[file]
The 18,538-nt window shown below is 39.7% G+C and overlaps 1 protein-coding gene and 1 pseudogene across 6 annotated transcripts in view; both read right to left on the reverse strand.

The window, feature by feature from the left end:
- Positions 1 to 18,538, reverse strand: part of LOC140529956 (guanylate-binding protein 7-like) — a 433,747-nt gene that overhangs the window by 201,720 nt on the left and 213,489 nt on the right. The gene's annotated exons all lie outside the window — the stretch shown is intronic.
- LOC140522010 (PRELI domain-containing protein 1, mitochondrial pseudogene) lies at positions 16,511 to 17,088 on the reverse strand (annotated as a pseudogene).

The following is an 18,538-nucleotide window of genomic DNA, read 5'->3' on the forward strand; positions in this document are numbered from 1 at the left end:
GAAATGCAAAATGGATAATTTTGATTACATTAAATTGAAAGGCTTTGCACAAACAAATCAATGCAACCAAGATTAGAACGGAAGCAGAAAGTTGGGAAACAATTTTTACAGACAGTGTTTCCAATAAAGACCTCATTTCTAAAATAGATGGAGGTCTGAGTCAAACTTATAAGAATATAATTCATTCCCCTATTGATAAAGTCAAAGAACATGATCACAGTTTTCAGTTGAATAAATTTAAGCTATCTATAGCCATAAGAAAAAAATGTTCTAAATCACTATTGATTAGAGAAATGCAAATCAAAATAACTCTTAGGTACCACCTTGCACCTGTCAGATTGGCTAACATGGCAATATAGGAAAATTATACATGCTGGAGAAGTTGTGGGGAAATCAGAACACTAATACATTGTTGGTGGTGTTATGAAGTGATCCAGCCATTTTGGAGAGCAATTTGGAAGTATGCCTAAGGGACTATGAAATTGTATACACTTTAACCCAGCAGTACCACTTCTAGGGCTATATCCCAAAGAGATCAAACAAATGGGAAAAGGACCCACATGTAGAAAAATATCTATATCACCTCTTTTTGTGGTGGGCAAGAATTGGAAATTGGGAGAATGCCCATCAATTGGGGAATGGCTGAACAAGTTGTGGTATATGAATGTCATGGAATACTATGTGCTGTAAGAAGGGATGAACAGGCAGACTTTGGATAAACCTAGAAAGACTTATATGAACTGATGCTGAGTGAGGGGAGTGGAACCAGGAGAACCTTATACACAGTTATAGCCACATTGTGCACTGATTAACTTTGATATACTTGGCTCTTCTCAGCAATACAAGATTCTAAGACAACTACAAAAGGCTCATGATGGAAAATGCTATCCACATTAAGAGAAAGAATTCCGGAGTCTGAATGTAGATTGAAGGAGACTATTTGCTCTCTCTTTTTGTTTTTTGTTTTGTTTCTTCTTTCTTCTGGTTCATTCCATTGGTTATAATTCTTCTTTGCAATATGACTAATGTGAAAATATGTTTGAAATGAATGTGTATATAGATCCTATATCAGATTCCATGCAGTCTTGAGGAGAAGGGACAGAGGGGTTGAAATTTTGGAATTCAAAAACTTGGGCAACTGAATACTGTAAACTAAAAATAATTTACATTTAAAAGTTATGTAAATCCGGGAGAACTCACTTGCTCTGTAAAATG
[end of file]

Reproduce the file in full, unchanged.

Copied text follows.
The 18,538-nt window shown below is 39.7% G+C and overlaps 1 protein-coding gene and 1 pseudogene across 6 annotated transcripts in view; both read right to left on the reverse strand.

The window, feature by feature from the left end:
- Positions 1 to 18,538, reverse strand: part of LOC140529956 (guanylate-binding protein 7-like) — a 433,747-nt gene that overhangs the window by 201,720 nt on the left and 213,489 nt on the right. The gene's annotated exons all lie outside the window — the stretch shown is intronic.
- LOC140522010 (PRELI domain-containing protein 1, mitochondrial pseudogene) lies at positions 16,511 to 17,088 on the reverse strand (annotated as a pseudogene).

The following is an 18,538-nucleotide window of genomic DNA, read 5'->3' on the forward strand; positions in this document are numbered from 1 at the left end:
GAAATGCAAAATGGATAATTTTGATTACATTAAATTGAAAGGCTTTGCACAAACAAATCAATGCAACCAAGATTAGAACGGAAGCAGAAAGTTGGGAAACAATTTTTACAGACAGTGTTTCCAATAAAGACCTCATTTCTAAAATAGATGGAGGTCTGAGTCAAACTTATAAGAATATAATTCATTCCCCTATTGATAAAGTCAAAGAACATGATCACAGTTTTCAGTTGAATAAATTTAAGCTATCTATAGCCATAAGAAAAAAATGTTCTAAATCACTATTGATTAGAGAAATGCAAATCAAAATAACTCTTAGGTACCACCTTGCACCTGTCAGATTGGCTAACATGGCAATATAGGAAAATTATACATGCTGGAGAAGTTGTGGGGAAATCAGAACACTAATACATTGTTGGTGGTGTTATGAAGTGATCCAGCCATTTTGGAGAGCAATTTGGAAGTATGCCTAAGGGACTATGAAATTGTATACACTTTAACCCAGCAGTACCACTTCTAGGGCTATATCCCAAAGAGATCAAACAAATGGGAAAAGGACCCACATGTAGAAAAATATCTATATCACCTCTTTTTGTGGTGGGCAAGAATTGGAAATTGGGAGAATGCCCATCAATTGGGGAATGGCTGAACAAGTTGTGGTATATGAATGTCATGGAATACTATGTGCTGTAAGAAGGGATGAACAGGCAGACTTTGGATAAACCTAGAAAGACTTATATGAACTGATGCTGAGTGAGGGGAGTGGAACCAGGAGAACCTTATACACAGTTATAGCCACATTGTGCACTGATTAACTTTGATATACTTGGCTCTTCTCAGCAATACAAGATTCTAAGACAACTACAAAAGGCTCATGATGGAAAATGCTATCCACATTAAGAGAAAGAATTCCGGAGTCTGAATGTAGATTGAAGGAGACTATTTGCTCTCTCTTTTTGTTTTTTGTTTTGTTTCTTCTTTCTTCTGGTTCATTCCATTGGTTATAATTCTTCTTTGCAATATGACTAATGTGAAAATATGTTTGAAATGAATGTGTATATAGATCCTATATCAGATTCCATGCAGTCTTGAGGAGAAGGGACAGAGGGGTTGAAATTTTGGAATTCAAAAACTTGGGCAACTGAATACTGTAAACTAAAAATAATTTACATTTAAAAGTTATGTAAATCCGGGAGAACTCACTTGCTCTGTAAAATG